Nearly a year ago, my husband and I decided, after a 30-minute conversation weighing the pros and cons, to sell our Vero Beach home and hit the road in an RV. Within a month, we made all the plans — house sold, contents sold, donated, or stored in pods, fifth-wheel purchased, truck to tow the fifth-wheel bought, and no idea what we were getting ourselves into. This is the beauty of RV life — you can do it in the spur of the moment and in small doses.
While we only learned a few steps for RVing, there are many basics I wish I had known beforehand. Here are seven things I wish I knew before RVing full-time and some things you may want to consider if you think about this nomadic or semi-nomadic lifestyle.
1. Less Is More
When my husband and I sold our home, we moved many things into a storage pod. We also stuffed our fifth wheel’s many cabinets to the hilt and quickly filled up the storage space underneath the RV.
Fast forward, over 10 months later, we have donated an older suitcase and bags of clothing and books to women’s shelters and local facilities. I don’t know what I thought when I packed so many placemats, entertaining pieces, casserole dishes, and beach towels, but they were just taking up space. In all honesty, we wash dishes right after using them and only use multiple dishes for holiday celebration cooking (we have full-size kitchen appliances), so there isn’t a need for four or six place settings unless you are hosting.
It’s also safe to say that we will never read as many hardback/paperback books as we brought, or use as many dish towels and cleaning supplies. And we don’t use more than one pair of sheets as they get put back immediately after washing. Less is more in the RV lifestyle.
2. Know The Different Types Of Campgrounds
When we first embarked on a full-time RV lifestyle, we didn’t know what kind of campground to choose or what we would like. We tried private campgrounds; mom-and-pop, Kampgrounds of America (KOA), Thousand Trails, state parks, city parks, and others. My husband had grand ideas of boondocking (camping without water, sewage, or electricity), but that never panned out for us. Here’s why:
We were quick to learn that we preferred staying at private campgrounds. While the amenities change a bit from park to park, we know that by staying at a KOA, the world’s largest network of privately-owned campgrounds, we will get the things we deem necessary. I referred to them in a previous article as the “Marriott and Holiday Inn” brand identity of the 1970s and ‘80s. You know you will get a clean, well-maintained, comfortable campground with various site options, dozens of amenities, a small store for incidentals, and a helpful staff. That kind of security matters a lot to us and is the reason we choose many of the places we do.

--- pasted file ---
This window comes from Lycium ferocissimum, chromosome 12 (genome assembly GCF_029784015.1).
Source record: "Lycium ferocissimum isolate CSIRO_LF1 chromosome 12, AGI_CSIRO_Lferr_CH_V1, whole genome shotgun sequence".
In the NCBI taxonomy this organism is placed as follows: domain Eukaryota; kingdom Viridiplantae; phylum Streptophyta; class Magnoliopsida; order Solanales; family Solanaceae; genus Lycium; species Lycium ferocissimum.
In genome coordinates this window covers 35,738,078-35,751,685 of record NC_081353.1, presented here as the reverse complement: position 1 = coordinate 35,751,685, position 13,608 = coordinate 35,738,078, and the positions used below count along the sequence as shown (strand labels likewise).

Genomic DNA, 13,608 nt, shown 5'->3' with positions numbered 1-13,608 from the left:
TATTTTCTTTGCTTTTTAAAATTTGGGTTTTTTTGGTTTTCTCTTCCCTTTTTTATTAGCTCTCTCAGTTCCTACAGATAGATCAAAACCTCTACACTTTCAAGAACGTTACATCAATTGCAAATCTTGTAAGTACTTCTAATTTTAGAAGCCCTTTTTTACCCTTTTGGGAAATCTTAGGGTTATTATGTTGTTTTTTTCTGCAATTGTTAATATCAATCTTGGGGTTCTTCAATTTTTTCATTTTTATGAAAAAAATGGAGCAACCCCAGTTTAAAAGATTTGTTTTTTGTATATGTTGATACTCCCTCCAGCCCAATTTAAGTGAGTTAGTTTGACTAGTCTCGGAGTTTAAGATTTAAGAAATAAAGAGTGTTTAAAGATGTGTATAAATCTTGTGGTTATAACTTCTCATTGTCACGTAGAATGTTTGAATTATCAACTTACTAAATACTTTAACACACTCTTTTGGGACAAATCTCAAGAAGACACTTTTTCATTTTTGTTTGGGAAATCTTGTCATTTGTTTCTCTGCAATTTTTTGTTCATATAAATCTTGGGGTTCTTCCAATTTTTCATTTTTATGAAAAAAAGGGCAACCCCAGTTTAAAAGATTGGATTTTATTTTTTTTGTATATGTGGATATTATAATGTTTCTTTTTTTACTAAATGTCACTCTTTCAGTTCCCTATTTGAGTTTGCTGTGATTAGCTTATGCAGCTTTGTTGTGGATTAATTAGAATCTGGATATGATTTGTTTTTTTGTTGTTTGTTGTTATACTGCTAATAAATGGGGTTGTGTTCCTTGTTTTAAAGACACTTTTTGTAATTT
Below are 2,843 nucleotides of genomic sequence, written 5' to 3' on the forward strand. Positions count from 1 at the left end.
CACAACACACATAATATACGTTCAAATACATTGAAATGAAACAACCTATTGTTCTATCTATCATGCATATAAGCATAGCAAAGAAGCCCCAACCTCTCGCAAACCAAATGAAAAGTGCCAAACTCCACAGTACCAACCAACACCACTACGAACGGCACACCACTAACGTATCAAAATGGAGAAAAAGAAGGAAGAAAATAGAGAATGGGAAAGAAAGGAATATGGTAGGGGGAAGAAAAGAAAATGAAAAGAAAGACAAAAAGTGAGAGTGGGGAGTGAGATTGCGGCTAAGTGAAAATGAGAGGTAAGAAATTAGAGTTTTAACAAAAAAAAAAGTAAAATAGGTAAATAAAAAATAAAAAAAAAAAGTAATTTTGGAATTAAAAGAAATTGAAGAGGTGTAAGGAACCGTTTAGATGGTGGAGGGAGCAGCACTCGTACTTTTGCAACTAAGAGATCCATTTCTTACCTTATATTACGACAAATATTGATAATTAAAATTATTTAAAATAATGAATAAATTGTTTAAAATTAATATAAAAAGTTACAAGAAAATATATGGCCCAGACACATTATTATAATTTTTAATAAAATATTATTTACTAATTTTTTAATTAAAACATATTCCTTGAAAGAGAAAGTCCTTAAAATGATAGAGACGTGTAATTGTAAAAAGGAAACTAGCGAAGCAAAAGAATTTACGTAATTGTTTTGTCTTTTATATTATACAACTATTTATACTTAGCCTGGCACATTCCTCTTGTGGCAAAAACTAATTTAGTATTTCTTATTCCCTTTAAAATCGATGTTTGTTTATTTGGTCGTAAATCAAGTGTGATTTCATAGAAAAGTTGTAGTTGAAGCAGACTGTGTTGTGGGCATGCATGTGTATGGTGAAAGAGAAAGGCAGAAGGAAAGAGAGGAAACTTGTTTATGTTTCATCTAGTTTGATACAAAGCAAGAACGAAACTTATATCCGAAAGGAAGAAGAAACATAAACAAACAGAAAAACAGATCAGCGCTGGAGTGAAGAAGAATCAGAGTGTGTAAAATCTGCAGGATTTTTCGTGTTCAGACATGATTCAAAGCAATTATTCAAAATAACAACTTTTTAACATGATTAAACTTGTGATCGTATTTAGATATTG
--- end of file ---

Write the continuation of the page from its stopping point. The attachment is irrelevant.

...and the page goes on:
While we have stayed at several non-KOA properties that we loved — Jellystone for instance — we prefer a pull-through site on concrete, if possible, and full hook-ups.
Pro Tip: Join the KOA Rewards camping loyalty program to save 10 percent on your stays and earn exclusive discounts.
3. Limit Your Wardrobe
We are fortunate to have a washer and dryer in our RV. That was something I negotiated in the final sale and one thing we would not do without for this lifestyle. We wash something every day because you have to do tiny loads. Since there are hardly any dirty clothes, it was pointless for us to bring 20–30 T-shirts, 15 pairs of socks, 15 pairs of shorts — you get the picture.
While we do need multi-season clothing (I am a travel writer and go all over the world, so I must be prepared), we haven’t used even half of what we brought. After a few months, we figured out this system.
It got donated if the clothing item was already 10 or more years old. I keep out about 5 days of clothing, reuse it, and switch those pieces out for 5 days, or other clothing after a few weeks. We have storage in the RV, a full-size closet (though you can’t put too much weight on it or the bar will collapse), and we keep the rest in our suitcases underneath the RV. We each have a tote or two of seasonal clothing we keep in the underneath storage that we only need every 5 or 6 months, including a winter coat, gloves, etc. We’ve also bought many new T-shirts from the cool places we’ve visited, and must get rid of one to add another.